Graham Chapman is deputy leader of Nottingham City Council

3 comments on Why elected mayors won’t fix it

  1. Simon says:

    This is a good summary of the case against mayors, but as someone who is pragmatically in favour I feel the need to add some balance.

    The idea that anyone who stands as a mayor will probably be a hopeless populist is obviously not the whole truth. Are Steve Bullock, Robin Wales and Dorothy Thornhill people who lack for patience and diplomacy? Is Liam Byrne just a man with a big ego and zero sensitivity? These are serious politicians. I think we need to have a bit more faith in the voters to be able to distinguish between vain loudmouths and wise statespeople.

    I find the argument about the costs of a mayor unconvincing. If we care so much about the price of elections, why not go the whole hog and have fewer councillors or abolish election by thirds? Democracy costs money and in this case much of the price is being paid by central government.

    The idea that a mayor will cost more makes huge assumptions about the person elected. Mayor Soulsby in Leicester, for instance, has removed his chief executive and is offering low salaries for senior jobs. And of course you can get rid of a mayor you don’t like. You vote them out every four years, or you launch a recall petition as voters did in Stoke and Doncaster.

    The argument about hard decisions fails to tell the whole story. OK, Boris isn’t pushing for a new runway, but Ken used the mayoralty to take the hard decision to introduce congestion charging.

    The author is right to suggest that there is no evidence that a mayor did anything a leader couldn’t have done, but only because such evidence is impossible to provide. When a mayor is elected there is no counterfactual, so we can never know what might otherwise have happened.

    What we do know is that many of the first round of mayors did a pretty good job, often in very difficult circumstances (mayors were often, but not always, elected as a protest against previous political and economic failure). Between 2002-8 almost every mayoral authority improved its CPA score or maintained it at a high level, name recognition rose and CLG research found that public opinion of decision making in mayoral authorities improved faster than in leader and cabinet authorities.

    The schism here is between those who think that the best leadership emerges from collective decision making, and those who think direct democracy is better. The only way to settle it is to try both and see what works. I’m not one of those people who thinks that mayors will transform everything – but I hope we’ll see a few more of them so we can really test the idea in a couple of our great cities.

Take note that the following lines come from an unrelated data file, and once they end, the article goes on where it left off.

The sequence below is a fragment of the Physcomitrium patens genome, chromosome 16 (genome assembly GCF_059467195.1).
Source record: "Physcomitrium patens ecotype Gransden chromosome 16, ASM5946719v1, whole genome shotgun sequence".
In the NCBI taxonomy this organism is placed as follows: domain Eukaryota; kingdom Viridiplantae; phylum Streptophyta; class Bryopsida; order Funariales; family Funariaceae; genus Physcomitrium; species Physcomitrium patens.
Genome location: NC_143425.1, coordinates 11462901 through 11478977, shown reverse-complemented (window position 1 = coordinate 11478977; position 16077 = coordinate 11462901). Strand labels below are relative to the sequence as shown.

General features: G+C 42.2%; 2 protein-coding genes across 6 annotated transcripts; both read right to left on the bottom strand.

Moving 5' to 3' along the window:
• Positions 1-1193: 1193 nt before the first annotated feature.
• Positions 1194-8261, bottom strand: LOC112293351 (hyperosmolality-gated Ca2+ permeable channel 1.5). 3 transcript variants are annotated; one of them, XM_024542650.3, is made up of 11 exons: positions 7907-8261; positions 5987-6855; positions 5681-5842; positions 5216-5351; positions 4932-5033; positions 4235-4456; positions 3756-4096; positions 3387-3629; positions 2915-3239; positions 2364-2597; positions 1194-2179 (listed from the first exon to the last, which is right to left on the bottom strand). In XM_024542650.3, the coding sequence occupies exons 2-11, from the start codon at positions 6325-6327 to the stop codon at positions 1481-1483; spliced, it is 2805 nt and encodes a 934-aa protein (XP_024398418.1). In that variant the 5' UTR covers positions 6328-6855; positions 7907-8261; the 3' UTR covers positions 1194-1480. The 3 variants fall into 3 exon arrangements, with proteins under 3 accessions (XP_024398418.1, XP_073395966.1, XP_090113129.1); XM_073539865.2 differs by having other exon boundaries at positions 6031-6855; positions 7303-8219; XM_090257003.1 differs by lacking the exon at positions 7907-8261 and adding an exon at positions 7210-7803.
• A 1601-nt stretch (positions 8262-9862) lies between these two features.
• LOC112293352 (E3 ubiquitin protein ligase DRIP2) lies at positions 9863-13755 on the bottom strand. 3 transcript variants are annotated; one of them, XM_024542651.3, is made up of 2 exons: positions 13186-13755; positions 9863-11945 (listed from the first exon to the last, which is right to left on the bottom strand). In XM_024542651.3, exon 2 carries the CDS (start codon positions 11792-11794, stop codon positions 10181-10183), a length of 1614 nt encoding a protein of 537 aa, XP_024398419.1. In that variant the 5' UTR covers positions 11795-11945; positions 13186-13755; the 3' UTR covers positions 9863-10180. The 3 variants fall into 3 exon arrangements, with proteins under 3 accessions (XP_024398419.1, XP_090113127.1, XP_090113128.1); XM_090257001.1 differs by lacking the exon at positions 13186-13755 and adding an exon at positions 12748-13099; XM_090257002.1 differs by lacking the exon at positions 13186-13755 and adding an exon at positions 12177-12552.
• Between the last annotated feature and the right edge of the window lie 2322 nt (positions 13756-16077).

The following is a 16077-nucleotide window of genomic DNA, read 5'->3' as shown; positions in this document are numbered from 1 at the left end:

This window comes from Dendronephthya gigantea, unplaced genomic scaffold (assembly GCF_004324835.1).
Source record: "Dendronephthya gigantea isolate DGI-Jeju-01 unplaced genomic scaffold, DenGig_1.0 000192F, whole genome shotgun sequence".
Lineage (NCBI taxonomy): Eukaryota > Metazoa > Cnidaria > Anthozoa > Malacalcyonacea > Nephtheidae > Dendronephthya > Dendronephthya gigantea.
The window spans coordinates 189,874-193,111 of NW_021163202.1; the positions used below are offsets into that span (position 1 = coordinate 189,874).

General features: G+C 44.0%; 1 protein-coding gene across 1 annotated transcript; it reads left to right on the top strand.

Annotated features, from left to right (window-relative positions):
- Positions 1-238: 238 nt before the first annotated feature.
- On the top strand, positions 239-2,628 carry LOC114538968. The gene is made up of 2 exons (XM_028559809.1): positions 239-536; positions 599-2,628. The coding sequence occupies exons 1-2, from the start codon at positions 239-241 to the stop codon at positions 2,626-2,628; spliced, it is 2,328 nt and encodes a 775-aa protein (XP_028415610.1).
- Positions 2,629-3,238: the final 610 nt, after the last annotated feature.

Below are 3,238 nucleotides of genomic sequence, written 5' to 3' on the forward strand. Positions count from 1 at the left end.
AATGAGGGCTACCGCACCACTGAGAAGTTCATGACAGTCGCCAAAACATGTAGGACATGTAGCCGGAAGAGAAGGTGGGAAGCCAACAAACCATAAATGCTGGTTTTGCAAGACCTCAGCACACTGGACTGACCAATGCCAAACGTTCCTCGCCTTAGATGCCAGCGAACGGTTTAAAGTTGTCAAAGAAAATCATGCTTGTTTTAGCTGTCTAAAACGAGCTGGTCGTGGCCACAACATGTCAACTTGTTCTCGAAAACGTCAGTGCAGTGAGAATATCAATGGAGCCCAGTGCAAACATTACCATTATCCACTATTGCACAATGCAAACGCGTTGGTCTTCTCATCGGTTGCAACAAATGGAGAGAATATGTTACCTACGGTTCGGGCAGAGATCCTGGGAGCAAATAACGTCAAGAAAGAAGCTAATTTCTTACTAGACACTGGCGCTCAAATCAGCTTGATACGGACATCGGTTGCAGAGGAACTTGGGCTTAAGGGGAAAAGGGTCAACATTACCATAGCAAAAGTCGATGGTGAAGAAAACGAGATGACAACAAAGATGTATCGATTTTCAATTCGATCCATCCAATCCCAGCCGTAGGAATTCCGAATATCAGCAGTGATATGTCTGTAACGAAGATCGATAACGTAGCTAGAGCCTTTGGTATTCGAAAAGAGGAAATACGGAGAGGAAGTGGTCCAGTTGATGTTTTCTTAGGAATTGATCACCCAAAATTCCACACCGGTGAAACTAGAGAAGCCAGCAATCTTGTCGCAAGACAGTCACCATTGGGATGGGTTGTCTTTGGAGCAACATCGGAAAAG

2. Steven Boxall says:

    At last, someone has pointed out some of the possible downsides of powerful elected mayors. I have been telling people that we don’t have to look very far to find examples of powerful mayors using their power corruptly (some cities in the USA are/were, I understand, well known for it), so I have been at a loss to understand why no one else was pointing out that powerful elected mayors may not be the answer.

    In the same way no one seems to be pointing out the downsides and risks of Tax Increment Financing and highlighting the problems it has in the USA and Australia.

  3. Des McConaghy says:

    Jean Monnet once asked in the French Gaullist Assembly, “What type of democracy is it that despairs of all men except one”?! And this rhetorical question reminds me of a 1969 talk given by John Stringer at the Tavistock Institute: “One cannot fail to be struck by the persistence of the legal model in public affairs even when they are not concerned with law and order. It is as though we still wished to be ruled by a king sitting in his court, hearing the submissions of his subjects and granting them redress or favour. Development of a scientific approach to decision-making has had little impact”. Then, again, not too long after that, I recall being given tea in the House of Lords by Evelyn Sharp (the famous “Dame” in Crossman’s Diaries). This was some time after she had retired as the Ministry of Housing and Local Government’s Permanent Secretary. When we got around to the MHLG and the future of local government she was silent for a moment. Then she quietly pronounced, “I think that inevitably we shall move towards a modified prefectoral system”! It seems we are still on track!